KUALA LUMPUR (March 23): Malaysia needs to have the Movement Control Order (MCO) for at least six consecutive weeks to bring down the COVID-19 infections to a manageable level, the New Straits Times (NST) reported today.

The report quoting epidemiologist Datuk Dr Awang Bulgiba Awang Mahmud said there was a likelihood of at least four more waves attributed to mass gatherings held recently.

“We need six weeks. The 14-day MCO may be inadequate. If it is successful and we see a decline in new infections, we still need to extend it as we want the numbers to come down to zero or a number that is small and manageable. And that is not going to happen in two weeks.”

He said the waves were likely to come from the untraced thousands who attended a tabligh gathering at Seri Petaling Mosque in Sri Petaling here, those who travelled to Makassar in Sulawesi, Indonesia, for a similar assembly, the floating chariot festival in Teluk Bahang, Penang, on March 8, and the balik kampung exodus a few days ago.

The NST said the Universiti Malaya professor was concerned why the government was not actively seeking out those who attended the chariot festival as it reportedly involved some 30,000 participants.

Awang said the point of Malaysia’s method of testing was to identify clusters or large gatherings so that possible infections could be weeded out and contact tracing could begin.

“All of them have to be traced. We have to break the chain of transmission.

“If there are 30,000 people and we go by the conservative estimate that 5% of them are infected, that is 1,500, and under the reproductive rate of the virus, this could infect another 3,000 people (in the second generation).

“This is a conservative estimate for the tabligh gathering, where the infection rate was 10% based on its batch of samples.”

He said that was the reason why it was too early to say the disease was plateauing.

Awang told the NST that the surge in infections came from the massive drive to detect those who attended the tabligh event.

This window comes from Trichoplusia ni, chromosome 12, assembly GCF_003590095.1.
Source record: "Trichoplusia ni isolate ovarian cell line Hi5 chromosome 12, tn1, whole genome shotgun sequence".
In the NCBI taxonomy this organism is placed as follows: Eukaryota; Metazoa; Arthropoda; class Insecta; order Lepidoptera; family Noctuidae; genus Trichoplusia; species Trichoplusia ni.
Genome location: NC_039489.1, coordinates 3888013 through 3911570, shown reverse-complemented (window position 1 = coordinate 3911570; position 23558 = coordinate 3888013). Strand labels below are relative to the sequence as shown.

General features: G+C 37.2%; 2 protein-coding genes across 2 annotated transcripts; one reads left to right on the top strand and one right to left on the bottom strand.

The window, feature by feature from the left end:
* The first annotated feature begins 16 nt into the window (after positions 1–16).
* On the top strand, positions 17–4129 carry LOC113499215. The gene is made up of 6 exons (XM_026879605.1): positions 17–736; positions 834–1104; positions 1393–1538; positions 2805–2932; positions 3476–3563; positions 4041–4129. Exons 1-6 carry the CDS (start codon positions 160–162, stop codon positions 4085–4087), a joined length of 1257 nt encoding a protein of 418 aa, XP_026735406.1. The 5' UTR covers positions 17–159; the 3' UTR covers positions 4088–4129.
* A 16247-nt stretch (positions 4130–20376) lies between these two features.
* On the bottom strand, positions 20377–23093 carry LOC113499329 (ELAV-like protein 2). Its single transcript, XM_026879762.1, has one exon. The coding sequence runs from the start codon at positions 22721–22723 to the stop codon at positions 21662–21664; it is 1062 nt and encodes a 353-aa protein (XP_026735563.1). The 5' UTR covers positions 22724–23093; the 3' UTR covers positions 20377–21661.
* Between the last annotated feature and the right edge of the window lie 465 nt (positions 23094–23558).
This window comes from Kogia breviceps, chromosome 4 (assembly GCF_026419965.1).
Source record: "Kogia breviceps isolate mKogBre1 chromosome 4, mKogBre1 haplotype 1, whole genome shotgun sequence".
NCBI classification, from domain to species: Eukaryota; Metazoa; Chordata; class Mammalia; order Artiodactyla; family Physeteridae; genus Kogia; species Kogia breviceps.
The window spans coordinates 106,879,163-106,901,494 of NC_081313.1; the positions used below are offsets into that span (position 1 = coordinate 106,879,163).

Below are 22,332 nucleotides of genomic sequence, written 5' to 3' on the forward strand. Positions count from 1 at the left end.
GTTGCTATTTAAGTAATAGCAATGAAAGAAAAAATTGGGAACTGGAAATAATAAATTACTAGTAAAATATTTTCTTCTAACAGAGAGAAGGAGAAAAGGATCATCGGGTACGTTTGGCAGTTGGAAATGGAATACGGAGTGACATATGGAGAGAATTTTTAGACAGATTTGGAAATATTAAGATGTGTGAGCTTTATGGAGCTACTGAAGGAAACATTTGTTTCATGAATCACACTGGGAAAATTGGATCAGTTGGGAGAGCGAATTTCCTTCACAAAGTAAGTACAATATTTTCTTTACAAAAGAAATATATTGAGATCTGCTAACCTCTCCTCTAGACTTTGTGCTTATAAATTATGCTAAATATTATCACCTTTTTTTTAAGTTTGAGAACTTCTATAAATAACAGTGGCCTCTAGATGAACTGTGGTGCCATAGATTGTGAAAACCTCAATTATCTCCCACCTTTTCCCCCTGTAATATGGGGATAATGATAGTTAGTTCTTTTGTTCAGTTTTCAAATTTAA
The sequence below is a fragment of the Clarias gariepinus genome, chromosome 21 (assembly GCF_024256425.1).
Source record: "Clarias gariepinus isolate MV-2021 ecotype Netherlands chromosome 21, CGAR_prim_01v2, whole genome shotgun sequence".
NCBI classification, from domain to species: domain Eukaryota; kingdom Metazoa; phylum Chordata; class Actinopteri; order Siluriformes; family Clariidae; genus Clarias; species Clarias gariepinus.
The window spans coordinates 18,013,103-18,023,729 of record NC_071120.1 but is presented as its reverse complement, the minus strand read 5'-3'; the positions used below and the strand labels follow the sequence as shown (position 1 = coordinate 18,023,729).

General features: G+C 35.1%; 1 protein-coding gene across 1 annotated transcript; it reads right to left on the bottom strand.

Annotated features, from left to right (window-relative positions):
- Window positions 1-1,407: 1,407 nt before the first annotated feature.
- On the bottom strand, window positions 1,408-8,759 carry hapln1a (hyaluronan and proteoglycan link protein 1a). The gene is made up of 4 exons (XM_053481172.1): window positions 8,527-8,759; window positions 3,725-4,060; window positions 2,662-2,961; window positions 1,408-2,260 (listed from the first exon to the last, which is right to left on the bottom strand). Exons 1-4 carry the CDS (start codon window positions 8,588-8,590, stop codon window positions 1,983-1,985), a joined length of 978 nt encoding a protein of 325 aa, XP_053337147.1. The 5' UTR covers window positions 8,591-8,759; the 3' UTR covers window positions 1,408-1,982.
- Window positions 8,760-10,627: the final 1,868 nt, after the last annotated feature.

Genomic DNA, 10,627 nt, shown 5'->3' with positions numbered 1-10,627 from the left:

“Now that the numbers seem to have stagnated, the new infection rate is expected to plateau for a few days. But at this juncture, it’s premature to say so.

“If you follow the example of China, even when cases fell to zero, they waited for 14 days before they declared it was over because new clusters may emerge that are asymptomatic. They have to wait until the incubation period is over and no new cases appear.

“We just have to wait and see.”

On Thursday, Health Minister Datuk Seri Dr Adham Baba said COVID-19 cases in Malaysia were at a plateau, with no exponential increase.

A total of 153 new cases were reported on Saturday, Friday (130), Thursday (110), Wednesday (117) and Tuesday (120). A total of 125 new cases were reported last Monday (March 16) and 190 last Sunday (March 15).

On prevention measures, Awang urged the public to stay at home.

“We don’t want to come to (the situation of) Italy. I don’t want to sound like an alarmist, but we would head there if we don’t break the chain of transmission.”

Italy surpassed China’s COVID-19 death toll on Thursday. This has been attributed to its citizens’ refusal to stay home. Italy’s death toll stood at 4,825 compared with China’s 3,267 yesterday.

Virologist Dr Chee Hui Yee said there was insufficient data to show that the disease was plateauing.

She said the country did not have the capacity for mass testing like in South Korea.

“The number of positive cases is directly linked to how many tests you can perform and your lab capacity. If you have the lab capacity to run tests for 50,000 samples and staff working 24 hours a day in shifts, then you would pick up more positive cases in a day.

“The balik kampung crowd also needs an incubation period of five to seven, or 14 days. Some reports claim that it takes 27 days. So it’s preliminary to say it’s plateauing.

“We don’t know how the virus operates. The public can help by staying home. Lives are at stake.”

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